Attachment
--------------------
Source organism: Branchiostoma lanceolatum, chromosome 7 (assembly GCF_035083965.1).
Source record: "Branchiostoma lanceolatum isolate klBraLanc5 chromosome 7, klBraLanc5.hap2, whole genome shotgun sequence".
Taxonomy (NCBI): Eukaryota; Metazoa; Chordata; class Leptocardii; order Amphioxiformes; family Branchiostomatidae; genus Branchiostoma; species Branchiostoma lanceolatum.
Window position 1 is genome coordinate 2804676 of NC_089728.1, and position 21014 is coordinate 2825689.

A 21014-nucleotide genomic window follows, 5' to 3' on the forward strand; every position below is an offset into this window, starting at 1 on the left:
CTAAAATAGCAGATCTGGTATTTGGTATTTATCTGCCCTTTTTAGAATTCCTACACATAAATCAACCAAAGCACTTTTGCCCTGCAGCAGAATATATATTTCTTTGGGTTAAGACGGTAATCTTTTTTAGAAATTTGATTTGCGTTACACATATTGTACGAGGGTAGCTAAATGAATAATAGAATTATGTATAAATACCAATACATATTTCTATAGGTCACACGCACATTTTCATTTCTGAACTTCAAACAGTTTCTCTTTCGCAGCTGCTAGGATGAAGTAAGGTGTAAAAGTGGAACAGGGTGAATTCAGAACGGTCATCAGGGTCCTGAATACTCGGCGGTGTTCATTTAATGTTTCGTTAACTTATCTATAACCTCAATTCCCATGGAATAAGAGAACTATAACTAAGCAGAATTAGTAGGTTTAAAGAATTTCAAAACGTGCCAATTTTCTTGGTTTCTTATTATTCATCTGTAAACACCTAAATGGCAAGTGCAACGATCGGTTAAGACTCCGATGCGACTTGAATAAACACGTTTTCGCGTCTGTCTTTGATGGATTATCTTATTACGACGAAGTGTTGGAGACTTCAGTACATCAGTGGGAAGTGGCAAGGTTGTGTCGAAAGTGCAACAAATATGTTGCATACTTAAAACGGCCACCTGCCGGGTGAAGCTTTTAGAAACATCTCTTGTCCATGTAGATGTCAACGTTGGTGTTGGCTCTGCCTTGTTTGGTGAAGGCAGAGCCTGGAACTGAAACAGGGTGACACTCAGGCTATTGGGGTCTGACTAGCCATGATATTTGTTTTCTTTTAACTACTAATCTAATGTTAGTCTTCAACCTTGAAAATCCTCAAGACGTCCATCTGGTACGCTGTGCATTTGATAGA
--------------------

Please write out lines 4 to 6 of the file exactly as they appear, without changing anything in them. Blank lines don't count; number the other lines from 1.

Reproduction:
Window position 1 is genome coordinate 2804676 of NC_089728.1, and position 21014 is coordinate 2825689.

A 21014-nucleotide genomic window follows, 5' to 3' on the forward strand; every position below is an offset into this window, starting at 1 on the left:
CTAAAATAGCAGATCTGGTATTTGGTATTTATCTGCCCTTTTTAGAATTCCTACACATAAATCAACCAAAGCACTTTTGCCCTGCAGCAGAATATATATTTCTTTGGGTTAAGACGGTAATCTTTTTTAGAAATTTGATTTGCGTTACACATATTGTACGAGGGTAGCTAAATGAATAATAGAATTATGTATAAATACCAATACATATTTCTATAGGTCACACGCACATTTTCATTTCTGAACTTCAAACAGTTTCTCTTTCGCAGCTGCTAGGATGAAGTAAGGTGTAAAAGTGGAACAGGGTGAATTCAGAACGGTCATCAGGGTCCTGAATACTCGGCGGTGTTCATTTAATGTTTCGTTAACTTATCTATAACCTCAATTCCCATGGAATAAGAGAACTATAACTAAGCAGAATTAGTAGGTTTAAAGAATTTCAAAACGTGCCAATTTTCTTGGTTTCTTATTATTCATCTGTAAACACCTAAATGGCAAGTGCAACGATCGGTTAAGACTCCGATGCGACTTGAATAAACACGTTTTCGCGTCTGTCTTTGATGGATTATCTTATTACGACGAAGTGTTGGAGACTTCAGTACATCAGTGGGAAGTGGCAAGGTTGTGTCGAAAGTGCAACAAATATGTTGCATACTTAAAACGGCCACCTGCCGGGTGAAGCTTTTAGAAACATCTCTTGTCCATGTAGATGTCAACGTTGGTGTTGGCTCTGCCTTGTTTGGTGAAGGCAGAGCCTGGAACTGAAACAGGGTGACACTCAGGCTATTGGGGTCTGACTAGCCATGATATTTGTTTTCTTTTAACTACTAATCTAATGTTAGTCTTCAACCTTGAAAATCCTCAAGACGTCCATCTGGTACGCTGTGCATTTGATAGA